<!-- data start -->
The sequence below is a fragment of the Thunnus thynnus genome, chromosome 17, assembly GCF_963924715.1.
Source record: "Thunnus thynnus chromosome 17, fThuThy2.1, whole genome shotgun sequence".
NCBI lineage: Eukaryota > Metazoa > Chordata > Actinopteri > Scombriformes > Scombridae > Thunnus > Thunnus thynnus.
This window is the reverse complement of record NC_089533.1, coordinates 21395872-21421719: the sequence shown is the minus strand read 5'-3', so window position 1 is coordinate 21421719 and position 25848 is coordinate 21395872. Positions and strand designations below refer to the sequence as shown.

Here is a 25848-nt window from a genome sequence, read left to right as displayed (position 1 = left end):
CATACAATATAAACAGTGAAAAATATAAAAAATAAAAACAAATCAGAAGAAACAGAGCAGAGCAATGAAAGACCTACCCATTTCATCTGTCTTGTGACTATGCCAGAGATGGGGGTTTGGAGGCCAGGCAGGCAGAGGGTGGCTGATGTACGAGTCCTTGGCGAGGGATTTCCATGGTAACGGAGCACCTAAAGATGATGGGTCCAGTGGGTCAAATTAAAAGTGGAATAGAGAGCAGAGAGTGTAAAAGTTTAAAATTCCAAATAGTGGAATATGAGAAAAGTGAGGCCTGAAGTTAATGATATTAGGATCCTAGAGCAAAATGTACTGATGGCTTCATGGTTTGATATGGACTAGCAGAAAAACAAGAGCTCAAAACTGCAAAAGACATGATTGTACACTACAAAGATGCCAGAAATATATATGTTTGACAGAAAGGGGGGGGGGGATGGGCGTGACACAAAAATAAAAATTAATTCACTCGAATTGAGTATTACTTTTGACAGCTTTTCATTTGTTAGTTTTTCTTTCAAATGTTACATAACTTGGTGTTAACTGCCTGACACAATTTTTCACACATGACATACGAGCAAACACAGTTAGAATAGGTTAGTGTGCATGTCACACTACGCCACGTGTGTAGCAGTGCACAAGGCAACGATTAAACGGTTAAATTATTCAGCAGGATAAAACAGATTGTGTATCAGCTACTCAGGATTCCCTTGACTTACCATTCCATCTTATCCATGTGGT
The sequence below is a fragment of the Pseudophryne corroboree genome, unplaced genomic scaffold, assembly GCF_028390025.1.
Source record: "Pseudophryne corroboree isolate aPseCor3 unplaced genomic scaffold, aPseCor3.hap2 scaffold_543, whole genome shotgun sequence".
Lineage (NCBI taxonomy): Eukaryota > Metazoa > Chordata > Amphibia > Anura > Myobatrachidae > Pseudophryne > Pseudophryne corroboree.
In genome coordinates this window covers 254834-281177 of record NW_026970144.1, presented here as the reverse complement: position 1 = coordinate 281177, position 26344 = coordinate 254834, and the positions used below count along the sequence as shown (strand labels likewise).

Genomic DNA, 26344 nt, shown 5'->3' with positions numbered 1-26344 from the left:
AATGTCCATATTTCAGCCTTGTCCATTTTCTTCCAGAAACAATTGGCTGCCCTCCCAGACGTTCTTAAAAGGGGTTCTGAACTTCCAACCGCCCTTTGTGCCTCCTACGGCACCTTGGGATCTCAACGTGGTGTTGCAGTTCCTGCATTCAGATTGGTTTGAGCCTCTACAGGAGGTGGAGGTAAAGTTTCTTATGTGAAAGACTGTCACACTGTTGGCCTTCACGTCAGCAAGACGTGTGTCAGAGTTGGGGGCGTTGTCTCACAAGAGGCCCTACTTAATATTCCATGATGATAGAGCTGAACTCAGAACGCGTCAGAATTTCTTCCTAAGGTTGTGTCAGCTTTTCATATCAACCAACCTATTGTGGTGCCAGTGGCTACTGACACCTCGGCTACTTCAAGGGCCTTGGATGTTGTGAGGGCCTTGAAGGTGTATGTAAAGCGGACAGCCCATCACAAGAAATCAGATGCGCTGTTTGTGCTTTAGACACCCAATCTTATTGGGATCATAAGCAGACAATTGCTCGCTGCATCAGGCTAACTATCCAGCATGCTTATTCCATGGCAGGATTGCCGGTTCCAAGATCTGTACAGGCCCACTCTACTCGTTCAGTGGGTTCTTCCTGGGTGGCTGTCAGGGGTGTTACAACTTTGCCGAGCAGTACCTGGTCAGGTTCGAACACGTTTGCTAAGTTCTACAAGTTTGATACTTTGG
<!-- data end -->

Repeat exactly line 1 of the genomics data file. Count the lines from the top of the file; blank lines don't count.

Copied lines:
The sequence below is a fragment of the Thunnus thynnus genome, chromosome 17, assembly GCF_963924715.1.